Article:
Has the government ever estimate the loss incurred to the nation on account of SEZs ? The food security would be a problem wit the shrinkage of farmlands. The displaced farmers would lose their livelihood. As per the National Sample Survey Organisation (NSSO 2005), the average income of a farming household stands at Rs. 2,115 per month (income from cultivation - Rs. 969; farming of animals - Rs. 91; wages – Rs. 819; and non-farm business – Rs 236). Of these, income from the first two sources (Rs. 1,060) will be immediately lost. Therefore, each farming household will lose Rs. 12,720 every year. The total loss of annual income for the 1.14 lakh (11.4 million) displaced farm families works out to Rs.145 crores (Rs 1450 million).
As per the National Rural Labour Commission, an average agricultural worker gets 159 days of work in a year; and as per NSSO (2005), the average daily wage of agricultural labour in rural areas is around Rs. 51. Considering this, the estimated 82,000 agricultural labourers' households will lose Rs. 67-crore in wages. And put together, the total loss of income to the farming and the farm worker families is to the tune of Rs. 212-crore (Rs 2120 million) a year. For the marginalized, the loss of income – even if it hovers around the poverty line – has disastrous implications. Farmland is the economic security for farmers and farm labourers.
WHAT IS THE WAY OUT ?
According to the latest data for 2006-07, the new generation of SEZs could generate only Rs 9301 crore worth of exports. Comparatively, the 60 Agri Export Zones which do not enjoy any special fiscal sops, despite putting up a good performance, failed to top decision makers' priority list. The scheme for setting up AEZs was conceived in 2001 and today they are 60 in numers, spread across 20 states. Despite low investments and inadequate infrastructure, AEZs have received an exports earning of over Rs 60,000 million in the last five years.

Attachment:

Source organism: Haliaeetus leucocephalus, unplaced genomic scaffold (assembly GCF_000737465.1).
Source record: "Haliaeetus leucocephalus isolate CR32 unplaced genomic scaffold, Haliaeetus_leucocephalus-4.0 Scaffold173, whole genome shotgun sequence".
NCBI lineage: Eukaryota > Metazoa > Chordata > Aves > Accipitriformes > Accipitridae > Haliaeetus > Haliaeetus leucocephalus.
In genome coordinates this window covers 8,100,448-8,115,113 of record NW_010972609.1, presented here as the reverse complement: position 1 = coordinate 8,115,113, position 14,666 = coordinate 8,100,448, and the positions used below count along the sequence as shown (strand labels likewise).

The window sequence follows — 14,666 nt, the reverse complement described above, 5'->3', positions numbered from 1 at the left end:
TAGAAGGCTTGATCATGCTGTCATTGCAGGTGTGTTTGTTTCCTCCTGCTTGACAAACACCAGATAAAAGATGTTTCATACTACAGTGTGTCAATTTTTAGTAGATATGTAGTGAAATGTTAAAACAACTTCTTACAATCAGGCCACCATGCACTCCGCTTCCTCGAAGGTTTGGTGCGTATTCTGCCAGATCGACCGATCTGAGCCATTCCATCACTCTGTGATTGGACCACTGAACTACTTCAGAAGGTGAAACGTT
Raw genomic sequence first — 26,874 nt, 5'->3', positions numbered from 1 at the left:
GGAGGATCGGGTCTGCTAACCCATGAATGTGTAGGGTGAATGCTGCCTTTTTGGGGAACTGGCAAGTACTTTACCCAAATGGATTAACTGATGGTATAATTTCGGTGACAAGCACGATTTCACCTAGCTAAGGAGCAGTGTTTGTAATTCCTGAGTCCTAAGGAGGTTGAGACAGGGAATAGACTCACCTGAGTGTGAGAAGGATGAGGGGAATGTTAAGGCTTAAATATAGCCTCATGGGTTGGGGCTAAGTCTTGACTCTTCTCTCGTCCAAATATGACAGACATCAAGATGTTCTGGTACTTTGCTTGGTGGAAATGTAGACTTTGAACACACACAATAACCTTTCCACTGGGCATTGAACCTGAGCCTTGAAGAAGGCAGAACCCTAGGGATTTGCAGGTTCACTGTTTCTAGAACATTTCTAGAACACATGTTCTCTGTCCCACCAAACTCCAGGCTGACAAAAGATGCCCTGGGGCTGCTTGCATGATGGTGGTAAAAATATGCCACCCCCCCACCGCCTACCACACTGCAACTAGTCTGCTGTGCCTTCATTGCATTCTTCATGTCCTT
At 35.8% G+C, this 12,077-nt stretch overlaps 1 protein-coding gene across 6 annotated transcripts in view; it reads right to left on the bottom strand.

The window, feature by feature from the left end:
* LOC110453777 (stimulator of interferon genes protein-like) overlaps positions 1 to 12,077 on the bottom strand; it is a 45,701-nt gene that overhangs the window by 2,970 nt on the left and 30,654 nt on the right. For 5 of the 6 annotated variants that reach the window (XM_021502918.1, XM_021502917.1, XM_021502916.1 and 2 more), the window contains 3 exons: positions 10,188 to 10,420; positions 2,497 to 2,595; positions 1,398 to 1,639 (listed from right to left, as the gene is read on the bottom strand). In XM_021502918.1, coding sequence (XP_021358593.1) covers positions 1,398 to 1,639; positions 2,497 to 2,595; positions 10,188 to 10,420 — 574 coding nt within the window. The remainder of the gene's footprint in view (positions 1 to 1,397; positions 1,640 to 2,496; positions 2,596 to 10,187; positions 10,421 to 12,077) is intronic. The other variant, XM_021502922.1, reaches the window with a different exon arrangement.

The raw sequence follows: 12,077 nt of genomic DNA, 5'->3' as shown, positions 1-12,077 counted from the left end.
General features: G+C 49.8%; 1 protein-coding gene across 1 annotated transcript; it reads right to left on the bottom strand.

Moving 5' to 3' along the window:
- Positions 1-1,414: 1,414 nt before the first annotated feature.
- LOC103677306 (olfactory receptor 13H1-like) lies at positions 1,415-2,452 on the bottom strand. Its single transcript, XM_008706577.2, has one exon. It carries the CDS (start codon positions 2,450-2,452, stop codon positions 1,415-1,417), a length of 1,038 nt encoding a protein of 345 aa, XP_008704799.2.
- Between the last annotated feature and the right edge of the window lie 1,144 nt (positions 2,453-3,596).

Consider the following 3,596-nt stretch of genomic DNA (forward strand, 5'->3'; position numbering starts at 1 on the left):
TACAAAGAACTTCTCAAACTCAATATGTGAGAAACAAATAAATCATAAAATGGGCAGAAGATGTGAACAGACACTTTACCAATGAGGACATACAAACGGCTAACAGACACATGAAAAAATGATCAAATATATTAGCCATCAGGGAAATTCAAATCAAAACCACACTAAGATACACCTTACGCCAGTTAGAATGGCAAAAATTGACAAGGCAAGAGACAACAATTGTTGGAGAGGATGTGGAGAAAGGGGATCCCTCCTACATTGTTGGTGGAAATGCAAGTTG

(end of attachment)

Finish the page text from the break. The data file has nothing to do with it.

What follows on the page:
And in the last six years, not much investment has flowed in. This is despite promises made to agriculturists and traders. Both central and state governments have not been playing a proactive role to bring in investment, let alone encouraging private sector to invest.
As per initial criteria, investments by the Centre, states and the private sector has to be in the ratio of 1:1:2. Accordingly, the total investment for 60 approved agri export zones (AEZs) was estimated at Rs 17, 179.50 million. Against this, the total flow of investment to date is only 8,111.80 million.
Despite low investments, AEZs could achieve about 50% of the export target (Rs 118, 214.70 million) over a period of five years. The government also admitted that there is a lot of under-reporting by the state governments about the movement of produces from AEZs for exports. The total export figure would be much more than Rs 51, 852.30 million in five years. This should exceed Rs 60,000 million.
Against the deliberate negligence of AEZs, the government pampered the controversial special economic zone (SEZ) scheme by extending all possible sops.
Another reason for exports performance being below target is that all AEZs were not set up in 2001. Many of them were set up much later. And majority of the exporters are of the similar view. They believe that majority of the investments done so far are by the private sector. The investment could have been much higher had the central and state governments developed better infrastructure, encouraged investment and put in their share of the investment.
According to commerce ministry sources, the APEDA had recently asked for Rs 2,500 million to support AEZs under the government's scheme for assistance to states for infrastructural development for exports (ASIDE). But the ministry agreed to render only Rs 500 million to AEZs under ASIDE scheme.
Unlike the SEZs, the AEZs do not have specified physical boundary. They are confined to specific regions in states, known for growing specific crops. The AEZs are designed for bringing integrated development of larger area including boosting income prospects.
So far, the AEZs have been set up for crops like pineapples, litchi, potatoes, mangoes, vegetables, Darjeeling tea, gherkins, rose onions, flowers, vanilla, Basmati rice, medicinal and aromatic plants, grapes and grapevines, kesar mangoes, onions, pomegranate, banana, oranges, mango pulp, chilli, apples, walnut, garlic, seed spices, wheat, lentils and gram, cut flowers, cashewnuts, honey, sesame seeds, cherry pepper, ginger, coriander and cumin.
Revenue Loss Unlike SEZs, the AEZs do not enjoy any special fiscal sops and hence there is no revenue loss for the government. The government has already admitted that the revenue loss due to SEZs would be over Rs 10,00,000 million by 2009-10. SEZs are being set up on prime farmlands at the expense of food security. Out of the acquired land for SEZs, only 35% is for real business and the rest is for real estate. AEZs are much better for farmers.
AEZs do not displace farmers, rather are aimed at strengthening their income and livelihood. If the government is interested in integrated rural development, it should support AEZs and scrap the SEZ scheme. If SEZs are to set up it should be done on 552, 692.26 sq km of identified wastelands in the country.